If you’ve seen your doctor in the past year, you may have found that you were suddenly diagnosed with hypertension even though your blood pressure hasn’t changed.
That’s because in 2017, the American Heart Association and the American College of Cardiology released guidelines to lower the threshold for high blood pressure from 140/90 mm Hg to 130/80 mm Hg.
Under these guidelines, 31.3 million more people have been recommended to take prescription medications to control their blood pressure — a clear windfall for the drug companies.
So, why were the numbers changed and does starting blood pressure medication really improve your health and decrease your risk of serious cardiac events?
The data used to create the new guidelines came from a Sprint study. The research on more than 9,300 patients — who were at least 50 years old with a systolic blood pressure (the top number) between 130 and 180 — found that acute cardiovascular events and death were less common among patients that received intensive therapy… mainly medication.
What was not well publicized about the study was that the intensive therapy group (the ones on medication) also had more adverse events from hypotension (low blood pressure) and loss of consciousness due to a fall in blood pressure to acute kidney injury.
In addition to this problem with the study results, it’s important to mention that on top of requirements for participants in the study, those chosen also had to suffer another subclinical cardiovascular disease, chronic kidney disease, have a 10-year risk of cardiovascular disease of 15 percent or more or be older than 75 — all factors which could easily skew the results.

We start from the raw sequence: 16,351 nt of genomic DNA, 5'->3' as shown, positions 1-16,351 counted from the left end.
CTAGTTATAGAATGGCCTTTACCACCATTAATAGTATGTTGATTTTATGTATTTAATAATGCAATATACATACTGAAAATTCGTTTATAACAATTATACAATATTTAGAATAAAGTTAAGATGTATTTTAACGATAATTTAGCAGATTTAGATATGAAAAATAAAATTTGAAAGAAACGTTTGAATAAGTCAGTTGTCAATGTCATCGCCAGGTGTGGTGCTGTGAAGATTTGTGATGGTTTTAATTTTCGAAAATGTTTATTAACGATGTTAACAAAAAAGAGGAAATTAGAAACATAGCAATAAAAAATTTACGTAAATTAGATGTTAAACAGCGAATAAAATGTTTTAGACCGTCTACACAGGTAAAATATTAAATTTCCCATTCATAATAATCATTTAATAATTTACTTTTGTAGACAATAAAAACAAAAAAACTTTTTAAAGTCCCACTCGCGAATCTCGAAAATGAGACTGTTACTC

So, you might say the odds were stacked with health poor enough that any good result would help the study look like a success.
But some folks over in Europe did their own study and found that those guideline changes didn’t deliver the expected benefits.
They found that the cardiovascular disease mortality risk was not significantly higher than among patients with “normal” blood pressure.
In other words, lowering the guidelines doesn’t make a difference in respect to cardiovascular health. However, they brought about a potential new danger for some of the patients.
It turns out that depression was significantly more common in the group taking medication to treat their serious hypertension with half the patients reporting the mental health problem versus just one-third of those not receiving treatment.
“We believe that this should be seen as a labeling effect,” said Karl-Heinz Ladwig, a researcher at the Clinic for Psychosomatic Medicine and Psychotherapy at the TUM University Clinic. “When people are officially labeled as ‘sick,’ that has an impact on their mental health.”
This constitutes a serious risk since a previous study by the same team showed that — in terms of mortality risk from cardiovascular disease — depression is comparable to high cholesterol levels or obesity.
So, if you fall into the new category of Stage 1 Hypertension, talk to your doctor about the risks of medication and the benefits of using lifestyle and dietary changes to improve your blood pressure before you start any prescription.
In addition to diet and exercise, supplements that can help promote healthy arteries, blood flow and blood pressure include:
• Vitamin K2 — Vitamin K2 has been proven to reduce levels of calcium deposits in arteries and lower the risk of serious heart problems. It works to keep your arteries clear, elastic and pliable.
• Grape seed extract — Grape seed extract contains heart-healthy polyphenols that activate nitric oxide in the lining of your blood vessels to relax arteries and promote healthy blood flow.
• Pterostilbene —The powerful antioxidant pterostilbene helps block the creation of Angiotensin II — an enzyme that stiffens the walls of your blood vessels and triggers a hormone that increases the amounts of sodium and water retained by your body.
• Green tea extract — Phytochemicals in green tea called catechins have been proven to reduce oxidative stress and soothe inflammation to support your cardiovascular health.